5 Books and Stories Exploring Utopias That We’re Dreaming About

With ROOM issue 47.1 UTOPIA open for submissions, some of our editorial team for this issue sat down to discuss our thoughts on utopias and what they mean to us. But utopia(s) are nebulous, contested subjects, realms, and times. 

As Terese Mason Pierre says in the interview, “The classic answer is that utopia is meant to represent an imagined, perfect, fictional world. But as I get older and much better at crafting questions, I understand that even that meaning is loaded. What does “perfect” mean? Perfect for whom? How was this “perfect” world built? What does this “perfection” include and exclude? And if this supposedly “perfect” world does exist, who or what is stopping us from achieving it?”

Here are five writings we’re currently obsessed with that explore utopias and these questions:


1. Emergency Skin by NK Jemisin

“We realized it was impossible to protect any one place if the place next door was drowning or on fire. We realized the old boundaries weren’t meant to keep the undesirable out, but to hoard resources within. And the hoarders were the core of the problem.”


2. The Dispossessed by Ursula K. Le Guin

“You cannot buy the revolution. You cannot make the revolution. You can only be the revolution. It is in your spirit, or it is nowhere.”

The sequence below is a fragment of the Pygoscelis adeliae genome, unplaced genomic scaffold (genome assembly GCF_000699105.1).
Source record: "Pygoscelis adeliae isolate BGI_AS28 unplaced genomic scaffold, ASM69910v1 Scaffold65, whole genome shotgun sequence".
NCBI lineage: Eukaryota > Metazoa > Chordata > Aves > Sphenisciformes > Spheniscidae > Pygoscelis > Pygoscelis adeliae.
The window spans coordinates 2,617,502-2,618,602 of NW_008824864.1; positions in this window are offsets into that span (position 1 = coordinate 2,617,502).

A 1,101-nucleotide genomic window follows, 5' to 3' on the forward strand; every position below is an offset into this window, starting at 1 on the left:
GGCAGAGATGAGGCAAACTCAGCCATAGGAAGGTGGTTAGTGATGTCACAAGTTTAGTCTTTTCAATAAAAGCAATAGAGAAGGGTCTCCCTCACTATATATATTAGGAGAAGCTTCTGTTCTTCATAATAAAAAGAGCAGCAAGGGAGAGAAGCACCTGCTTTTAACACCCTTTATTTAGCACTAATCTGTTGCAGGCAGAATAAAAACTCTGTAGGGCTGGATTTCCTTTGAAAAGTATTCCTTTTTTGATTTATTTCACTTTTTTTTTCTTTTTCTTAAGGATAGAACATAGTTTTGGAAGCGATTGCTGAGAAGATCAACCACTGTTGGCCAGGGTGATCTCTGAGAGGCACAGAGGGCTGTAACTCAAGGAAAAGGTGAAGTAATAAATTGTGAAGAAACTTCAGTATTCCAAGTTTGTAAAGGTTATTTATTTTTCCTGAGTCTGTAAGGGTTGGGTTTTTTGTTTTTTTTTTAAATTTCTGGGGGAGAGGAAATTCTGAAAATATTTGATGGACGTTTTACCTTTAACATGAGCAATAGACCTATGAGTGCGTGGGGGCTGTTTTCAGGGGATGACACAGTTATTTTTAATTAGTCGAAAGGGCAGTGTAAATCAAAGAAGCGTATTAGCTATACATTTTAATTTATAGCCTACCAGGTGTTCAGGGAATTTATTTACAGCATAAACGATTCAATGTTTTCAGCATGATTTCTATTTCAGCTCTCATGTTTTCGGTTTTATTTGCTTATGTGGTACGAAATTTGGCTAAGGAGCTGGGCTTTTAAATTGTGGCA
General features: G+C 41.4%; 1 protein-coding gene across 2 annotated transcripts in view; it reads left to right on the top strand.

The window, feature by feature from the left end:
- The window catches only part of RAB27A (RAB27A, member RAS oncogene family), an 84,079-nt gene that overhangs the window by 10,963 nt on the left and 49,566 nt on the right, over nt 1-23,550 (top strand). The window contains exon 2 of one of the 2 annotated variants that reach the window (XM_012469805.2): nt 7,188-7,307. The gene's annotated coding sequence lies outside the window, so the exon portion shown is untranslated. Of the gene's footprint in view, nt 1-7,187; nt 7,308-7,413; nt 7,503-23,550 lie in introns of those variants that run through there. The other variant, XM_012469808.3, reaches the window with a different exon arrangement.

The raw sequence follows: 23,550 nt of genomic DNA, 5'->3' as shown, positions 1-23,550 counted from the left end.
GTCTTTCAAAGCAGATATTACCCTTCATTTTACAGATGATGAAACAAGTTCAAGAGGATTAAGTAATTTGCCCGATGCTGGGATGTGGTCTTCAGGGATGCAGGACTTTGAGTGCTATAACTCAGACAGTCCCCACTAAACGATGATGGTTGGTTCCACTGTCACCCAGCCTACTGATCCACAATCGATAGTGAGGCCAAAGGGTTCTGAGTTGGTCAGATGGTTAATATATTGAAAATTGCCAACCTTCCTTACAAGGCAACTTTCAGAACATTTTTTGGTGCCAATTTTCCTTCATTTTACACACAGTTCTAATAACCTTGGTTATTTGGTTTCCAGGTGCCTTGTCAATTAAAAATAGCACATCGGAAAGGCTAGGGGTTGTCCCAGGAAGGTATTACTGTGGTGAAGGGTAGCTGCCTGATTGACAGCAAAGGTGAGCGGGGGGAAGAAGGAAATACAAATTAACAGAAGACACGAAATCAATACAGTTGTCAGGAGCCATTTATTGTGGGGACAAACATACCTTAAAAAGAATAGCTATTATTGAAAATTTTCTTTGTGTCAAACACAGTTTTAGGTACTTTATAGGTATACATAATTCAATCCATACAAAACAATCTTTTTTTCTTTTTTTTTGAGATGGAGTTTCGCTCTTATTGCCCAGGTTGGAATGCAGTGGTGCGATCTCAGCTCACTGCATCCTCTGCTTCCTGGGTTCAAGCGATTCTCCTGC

3. Augur Issue 5.1 “Joyful Imaginations” 

“This, this is a birth. Only possible through their mouths and hands that had done the same as me. Over sink, sweet toothed, messy. We are connected and always have been. That’s what they had been trying to teach me. That I don’t have to go back, only forward.” 

-from “Mango Maker,” by Cleopatria Peterson


4. The Three-Body Problem by Liu Cixin

“I thought that life was truly an accident among accidents in the universe. The universe was an empty palace, and humankind the only ant in the entire palace. This kind of thinking infused the second half of my life with a conflicted mentality: Sometimes I thought life was precious, and everything was so important; but other times I thought humans were insignificant, and nothing was worthwhile. Anyway, my life passed day after day accompanied by this strange feeling, and before I knew it, I was old.”


Image: “Cloud Dragon Skies” © Frank Wu, 2005

5. “Cloud Dragon Skies,” by NK Jemisin

“Long ago, our ancestors looked at the sky and saw gods. Their ancestors saw only stars. In the end, only the earth knew the truth.”

Submit to Room 47.1 Utopia by July 21.

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